This morning I heard these words spoken out loud.
Not once, but several times.
Some of them said our loud over and over again.
A place for all.
Loved…as in I am and you are.
Church (or another place to worship) may not be for everyone.
I know all too well how judgmental and insular and narrow churches can be.
But for me, one of the things I value about the church I attend is the language.
Words I don’t hear anywhere else.
Said out loud.
Words which stand counter to so much of what we hear
In the news.
And, on our social media feeds.
And, in the midst of our daily round.
Words which remind me and challenge me and turn me towards what I desire and hope for.
Not just for myself.
But for us and for all.
In our households, in our communities and yes in our churches;
And in our country and maybe even in our world, one of the age old questions with which we continue to grapple is this: Is there enough?
Is there enough for me?
Is there enough for you?
Is there enough to share?
Is there enough to pay for our health care or for education or to repair our roads?
Is there enough to be involved in another conflict in the Middle East or to fight ebola in Africa or to care for refugees fleeing Syria or gangs in Guatemala?
Is there enough?
How you respond to that question depends on a multitude of different factors.
Your bank account.
Your credit card statement.
Your political leanings.
Your business sense.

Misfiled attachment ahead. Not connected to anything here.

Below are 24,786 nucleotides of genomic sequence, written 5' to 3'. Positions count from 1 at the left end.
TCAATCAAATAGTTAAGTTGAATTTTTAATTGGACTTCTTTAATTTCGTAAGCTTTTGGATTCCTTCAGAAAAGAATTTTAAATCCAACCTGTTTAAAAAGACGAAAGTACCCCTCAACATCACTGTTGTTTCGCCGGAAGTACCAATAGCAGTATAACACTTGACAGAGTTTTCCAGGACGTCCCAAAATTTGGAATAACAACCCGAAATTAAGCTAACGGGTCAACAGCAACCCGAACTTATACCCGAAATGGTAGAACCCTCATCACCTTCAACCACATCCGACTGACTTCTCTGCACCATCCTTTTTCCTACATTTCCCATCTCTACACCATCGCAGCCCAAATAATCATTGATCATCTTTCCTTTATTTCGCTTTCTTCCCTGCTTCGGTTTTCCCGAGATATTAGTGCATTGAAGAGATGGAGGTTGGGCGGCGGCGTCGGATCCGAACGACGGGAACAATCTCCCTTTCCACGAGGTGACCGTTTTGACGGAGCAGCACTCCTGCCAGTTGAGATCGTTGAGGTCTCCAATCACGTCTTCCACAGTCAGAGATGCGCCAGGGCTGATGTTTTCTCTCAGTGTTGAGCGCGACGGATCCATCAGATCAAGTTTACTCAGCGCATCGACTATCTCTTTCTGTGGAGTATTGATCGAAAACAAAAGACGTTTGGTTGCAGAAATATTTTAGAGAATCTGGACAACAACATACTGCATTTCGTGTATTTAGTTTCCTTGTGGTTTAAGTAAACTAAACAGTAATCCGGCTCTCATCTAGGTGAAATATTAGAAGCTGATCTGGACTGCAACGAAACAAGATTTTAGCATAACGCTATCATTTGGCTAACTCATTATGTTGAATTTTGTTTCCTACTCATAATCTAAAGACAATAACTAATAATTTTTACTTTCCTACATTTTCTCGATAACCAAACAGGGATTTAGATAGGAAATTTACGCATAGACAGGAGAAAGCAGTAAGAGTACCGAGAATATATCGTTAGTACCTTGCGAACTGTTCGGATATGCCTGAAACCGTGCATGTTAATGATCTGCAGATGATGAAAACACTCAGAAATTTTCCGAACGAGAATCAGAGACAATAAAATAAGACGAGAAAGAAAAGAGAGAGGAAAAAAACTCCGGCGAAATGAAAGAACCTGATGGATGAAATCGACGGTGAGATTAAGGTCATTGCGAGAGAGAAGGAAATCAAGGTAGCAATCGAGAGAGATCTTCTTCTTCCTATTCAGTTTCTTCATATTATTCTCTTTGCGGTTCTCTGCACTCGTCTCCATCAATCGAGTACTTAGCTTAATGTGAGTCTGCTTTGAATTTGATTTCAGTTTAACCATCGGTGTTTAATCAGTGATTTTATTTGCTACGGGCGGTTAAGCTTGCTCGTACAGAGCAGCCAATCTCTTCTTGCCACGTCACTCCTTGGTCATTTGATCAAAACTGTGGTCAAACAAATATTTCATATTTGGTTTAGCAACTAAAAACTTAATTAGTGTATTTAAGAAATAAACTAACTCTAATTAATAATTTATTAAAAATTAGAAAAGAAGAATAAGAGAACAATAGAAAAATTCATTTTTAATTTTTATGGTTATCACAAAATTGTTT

All of which matter and all of which come into play.
But, this morning we are in church, once again daring to stand face to face with the Gospel.
Daring, for a moment, to allow the imperatives of the Bible to stand alongside all the other ways we think about life and world and our place in it. And, added to all the other questions we might ask, like:
“Is it practical?’” or “Does it align with my political views?”
Here, we risk the question “Is it faithful?”
So, as you consider your life and how you respond to the question “Is there enough?” consider also the Gospel and this story from Matthew.
Wherever Jesus went, the gospels tell us, great crowds gathered around him.
One day needing to get away for a while, Jesus went by boat to a deserted place to have some time to be alone, but even there the crowds found him. I am sure you know how he felt. Weary to bone from work and errands and family responsibilities, all you want or need is a few minutes to yourself, but then the phone rings or the child cries or the urgent email shows up in your inbox and you are back at it again. And, so it was for Jesus. The crowds show up clamouring for everything and anything Jesus could give. And those few moments of quiet turns into a day spent healing and teaching and touching and listening. Towards the end of the day, Jesus’ disciples whisper in his ear, “Jesus, send the people away so they can return home or go into the villages and buy the food they need.” To which Jesus replies, “You feed them.”
Can you picture the scene?
Ever expectant crowds. Weary to the bone Jesus. Incredulous disciples.
“But Jesus,” the disciples stammer.